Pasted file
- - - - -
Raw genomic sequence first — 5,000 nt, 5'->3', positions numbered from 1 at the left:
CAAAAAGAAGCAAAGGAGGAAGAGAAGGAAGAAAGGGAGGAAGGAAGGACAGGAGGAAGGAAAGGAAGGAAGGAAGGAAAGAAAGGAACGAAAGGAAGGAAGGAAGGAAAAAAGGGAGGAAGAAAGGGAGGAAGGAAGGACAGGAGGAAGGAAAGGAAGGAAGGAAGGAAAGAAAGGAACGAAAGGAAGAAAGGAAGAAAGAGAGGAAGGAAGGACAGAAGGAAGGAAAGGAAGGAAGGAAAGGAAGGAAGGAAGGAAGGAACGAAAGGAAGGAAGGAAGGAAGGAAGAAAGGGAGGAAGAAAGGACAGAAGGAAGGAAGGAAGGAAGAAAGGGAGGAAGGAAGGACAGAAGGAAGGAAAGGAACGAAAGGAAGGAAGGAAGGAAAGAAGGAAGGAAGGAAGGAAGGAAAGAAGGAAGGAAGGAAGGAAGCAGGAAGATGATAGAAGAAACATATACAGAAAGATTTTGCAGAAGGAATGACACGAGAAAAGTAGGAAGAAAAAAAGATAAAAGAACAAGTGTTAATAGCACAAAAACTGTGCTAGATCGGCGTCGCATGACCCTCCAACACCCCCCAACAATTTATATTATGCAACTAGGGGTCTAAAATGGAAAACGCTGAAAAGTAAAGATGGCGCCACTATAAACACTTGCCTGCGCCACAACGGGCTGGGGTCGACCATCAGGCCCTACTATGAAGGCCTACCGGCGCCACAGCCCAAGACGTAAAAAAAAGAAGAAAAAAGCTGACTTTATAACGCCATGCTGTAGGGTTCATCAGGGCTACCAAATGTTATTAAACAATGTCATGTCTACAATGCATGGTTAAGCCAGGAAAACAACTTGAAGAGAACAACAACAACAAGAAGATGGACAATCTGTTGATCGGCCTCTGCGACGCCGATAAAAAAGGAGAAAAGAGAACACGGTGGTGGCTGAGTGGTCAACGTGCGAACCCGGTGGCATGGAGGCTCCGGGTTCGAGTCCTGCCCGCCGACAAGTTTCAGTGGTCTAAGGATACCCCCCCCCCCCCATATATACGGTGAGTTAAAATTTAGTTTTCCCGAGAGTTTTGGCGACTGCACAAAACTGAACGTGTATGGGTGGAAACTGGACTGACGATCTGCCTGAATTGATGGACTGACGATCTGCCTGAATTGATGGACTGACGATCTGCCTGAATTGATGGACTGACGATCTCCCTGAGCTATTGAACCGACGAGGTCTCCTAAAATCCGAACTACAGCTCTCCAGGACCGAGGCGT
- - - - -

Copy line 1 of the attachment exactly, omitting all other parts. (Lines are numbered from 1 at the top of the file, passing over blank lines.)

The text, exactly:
Raw genomic sequence first — 5,000 nt, 5'->3', positions numbered from 1 at the left: